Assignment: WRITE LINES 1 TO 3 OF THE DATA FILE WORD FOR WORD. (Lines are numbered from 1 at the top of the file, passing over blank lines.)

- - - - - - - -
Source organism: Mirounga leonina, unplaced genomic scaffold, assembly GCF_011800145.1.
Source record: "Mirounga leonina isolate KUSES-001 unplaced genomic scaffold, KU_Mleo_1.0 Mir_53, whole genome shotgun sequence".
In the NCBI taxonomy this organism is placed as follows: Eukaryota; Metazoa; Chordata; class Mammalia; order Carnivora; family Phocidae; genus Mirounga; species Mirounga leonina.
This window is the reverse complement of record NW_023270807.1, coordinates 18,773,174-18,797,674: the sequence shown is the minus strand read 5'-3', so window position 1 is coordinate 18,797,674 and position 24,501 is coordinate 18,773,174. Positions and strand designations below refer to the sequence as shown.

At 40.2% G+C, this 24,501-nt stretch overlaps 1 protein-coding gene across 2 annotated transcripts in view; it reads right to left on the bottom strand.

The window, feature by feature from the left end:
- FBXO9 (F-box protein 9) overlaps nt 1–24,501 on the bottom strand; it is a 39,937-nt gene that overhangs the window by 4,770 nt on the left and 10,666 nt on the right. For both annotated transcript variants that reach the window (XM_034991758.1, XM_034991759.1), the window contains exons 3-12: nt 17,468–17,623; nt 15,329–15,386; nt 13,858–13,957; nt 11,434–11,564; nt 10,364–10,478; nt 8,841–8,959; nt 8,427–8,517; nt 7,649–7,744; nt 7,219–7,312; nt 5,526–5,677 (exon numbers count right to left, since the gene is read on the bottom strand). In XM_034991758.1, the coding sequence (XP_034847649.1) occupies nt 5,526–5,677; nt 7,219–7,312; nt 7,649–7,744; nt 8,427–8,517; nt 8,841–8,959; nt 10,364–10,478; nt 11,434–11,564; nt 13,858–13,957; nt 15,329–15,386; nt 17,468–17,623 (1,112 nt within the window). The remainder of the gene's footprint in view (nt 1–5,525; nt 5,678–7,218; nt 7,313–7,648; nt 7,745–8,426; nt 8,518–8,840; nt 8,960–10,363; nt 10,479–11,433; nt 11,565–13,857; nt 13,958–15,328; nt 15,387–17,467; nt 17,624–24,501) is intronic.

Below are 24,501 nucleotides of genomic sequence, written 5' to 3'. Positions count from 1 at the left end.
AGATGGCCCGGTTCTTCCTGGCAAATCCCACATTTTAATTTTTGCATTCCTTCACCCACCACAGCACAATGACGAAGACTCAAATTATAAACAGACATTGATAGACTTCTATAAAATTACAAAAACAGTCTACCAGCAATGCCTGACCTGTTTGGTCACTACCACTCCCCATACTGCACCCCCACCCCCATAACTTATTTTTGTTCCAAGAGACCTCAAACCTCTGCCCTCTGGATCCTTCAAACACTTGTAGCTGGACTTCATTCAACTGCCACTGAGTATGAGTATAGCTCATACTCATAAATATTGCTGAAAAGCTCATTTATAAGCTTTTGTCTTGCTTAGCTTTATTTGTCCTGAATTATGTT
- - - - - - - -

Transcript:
Source organism: Mirounga leonina, unplaced genomic scaffold, assembly GCF_011800145.1.
Source record: "Mirounga leonina isolate KUSES-001 unplaced genomic scaffold, KU_Mleo_1.0 Mir_53, whole genome shotgun sequence".
In the NCBI taxonomy this organism is placed as follows: Eukaryota; Metazoa; Chordata; class Mammalia; order Carnivora; family Phocidae; genus Mirounga; species Mirounga leonina.